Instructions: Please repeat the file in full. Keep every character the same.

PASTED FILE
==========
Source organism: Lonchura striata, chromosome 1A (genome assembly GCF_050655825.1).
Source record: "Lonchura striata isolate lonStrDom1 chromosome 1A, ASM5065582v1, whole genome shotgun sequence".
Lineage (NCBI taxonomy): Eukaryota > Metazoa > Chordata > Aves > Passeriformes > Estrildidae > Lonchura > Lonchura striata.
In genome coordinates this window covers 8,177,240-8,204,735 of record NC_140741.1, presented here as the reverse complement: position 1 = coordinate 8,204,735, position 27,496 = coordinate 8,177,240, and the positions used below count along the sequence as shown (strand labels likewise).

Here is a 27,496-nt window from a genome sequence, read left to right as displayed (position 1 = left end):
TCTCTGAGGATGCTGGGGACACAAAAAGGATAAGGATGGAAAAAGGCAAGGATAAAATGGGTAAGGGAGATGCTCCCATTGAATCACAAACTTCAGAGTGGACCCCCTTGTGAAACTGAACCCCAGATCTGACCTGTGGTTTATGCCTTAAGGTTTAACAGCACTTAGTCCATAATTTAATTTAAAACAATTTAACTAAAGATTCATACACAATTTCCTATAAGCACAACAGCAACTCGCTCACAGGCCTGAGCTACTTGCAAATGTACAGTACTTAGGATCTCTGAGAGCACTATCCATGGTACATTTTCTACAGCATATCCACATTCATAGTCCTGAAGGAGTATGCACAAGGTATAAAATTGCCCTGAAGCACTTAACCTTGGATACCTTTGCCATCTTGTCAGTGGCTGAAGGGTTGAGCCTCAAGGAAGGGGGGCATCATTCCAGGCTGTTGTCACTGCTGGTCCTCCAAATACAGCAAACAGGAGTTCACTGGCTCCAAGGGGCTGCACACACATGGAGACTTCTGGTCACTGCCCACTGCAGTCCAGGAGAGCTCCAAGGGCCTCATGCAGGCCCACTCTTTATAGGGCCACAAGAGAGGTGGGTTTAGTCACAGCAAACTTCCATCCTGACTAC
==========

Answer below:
Source organism: Lonchura striata, chromosome 1A (genome assembly GCF_050655825.1).
Source record: "Lonchura striata isolate lonStrDom1 chromosome 1A, ASM5065582v1, whole genome shotgun sequence".
Lineage (NCBI taxonomy): Eukaryota > Metazoa > Chordata > Aves > Passeriformes > Estrildidae > Lonchura > Lonchura striata.
In genome coordinates this window covers 8,177,240-8,204,735 of record NC_140741.1, presented here as the reverse complement: position 1 = coordinate 8,204,735, position 27,496 = coordinate 8,177,240, and the positions used below count along the sequence as shown (strand labels likewise).

Here is a 27,496-nt window from a genome sequence, read left to right as displayed (position 1 = left end):
TCTCTGAGGATGCTGGGGACACAAAAAGGATAAGGATGGAAAAAGGCAAGGATAAAATGGGTAAGGGAGATGCTCCCATTGAATCACAAACTTCAGAGTGGACCCCCTTGTGAAACTGAACCCCAGATCTGACCTGTGGTTTATGCCTTAAGGTTTAACAGCACTTAGTCCATAATTTAATTTAAAACAATTTAACTAAAGATTCATACACAATTTCCTATAAGCACAACAGCAACTCGCTCACAGGCCTGAGCTACTTGCAAATGTACAGTACTTAGGATCTCTGAGAGCACTATCCATGGTACATTTTCTACAGCATATCCACATTCATAGTCCTGAAGGAGTATGCACAAGGTATAAAATTGCCCTGAAGCACTTAACCTTGGATACCTTTGCCATCTTGTCAGTGGCTGAAGGGTTGAGCCTCAAGGAAGGGGGGCATCATTCCAGGCTGTTGTCACTGCTGGTCCTCCAAATACAGCAAACAGGAGTTCACTGGCTCCAAGGGGCTGCACACACATGGAGACTTCTGGTCACTGCCCACTGCAGTCCAGGAGAGCTCCAAGGGCCTCATGCAGGCCCACTCTTTATAGGGCCACAAGAGAGGTGGGTTTAGTCACAGCAAACTTCCATCCTGACTAC